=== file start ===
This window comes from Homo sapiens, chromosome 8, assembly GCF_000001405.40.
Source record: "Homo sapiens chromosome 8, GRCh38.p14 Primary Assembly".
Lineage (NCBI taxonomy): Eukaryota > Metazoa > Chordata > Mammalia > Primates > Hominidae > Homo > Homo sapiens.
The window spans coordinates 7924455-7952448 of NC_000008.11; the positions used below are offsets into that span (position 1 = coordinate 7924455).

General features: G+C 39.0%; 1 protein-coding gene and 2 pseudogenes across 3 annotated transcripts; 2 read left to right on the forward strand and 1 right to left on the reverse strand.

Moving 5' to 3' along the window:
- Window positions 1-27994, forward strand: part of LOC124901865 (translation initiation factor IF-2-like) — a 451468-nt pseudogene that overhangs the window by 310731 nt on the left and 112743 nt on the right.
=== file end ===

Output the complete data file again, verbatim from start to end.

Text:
This window comes from Homo sapiens, chromosome 8, assembly GCF_000001405.40.
Source record: "Homo sapiens chromosome 8, GRCh38.p14 Primary Assembly".
Lineage (NCBI taxonomy): Eukaryota > Metazoa > Chordata > Mammalia > Primates > Hominidae > Homo > Homo sapiens.
The window spans coordinates 7924455-7952448 of NC_000008.11; the positions used below are offsets into that span (position 1 = coordinate 7924455).

General features: G+C 39.0%; 1 protein-coding gene and 2 pseudogenes across 3 annotated transcripts; 2 read left to right on the forward strand and 1 right to left on the reverse strand.

Moving 5' to 3' along the window:
- Window positions 1-27994, forward strand: part of LOC124901865 (translation initiation factor IF-2-like) — a 451468-nt pseudogene that overhangs the window by 310731 nt on the left and 112743 nt on the right.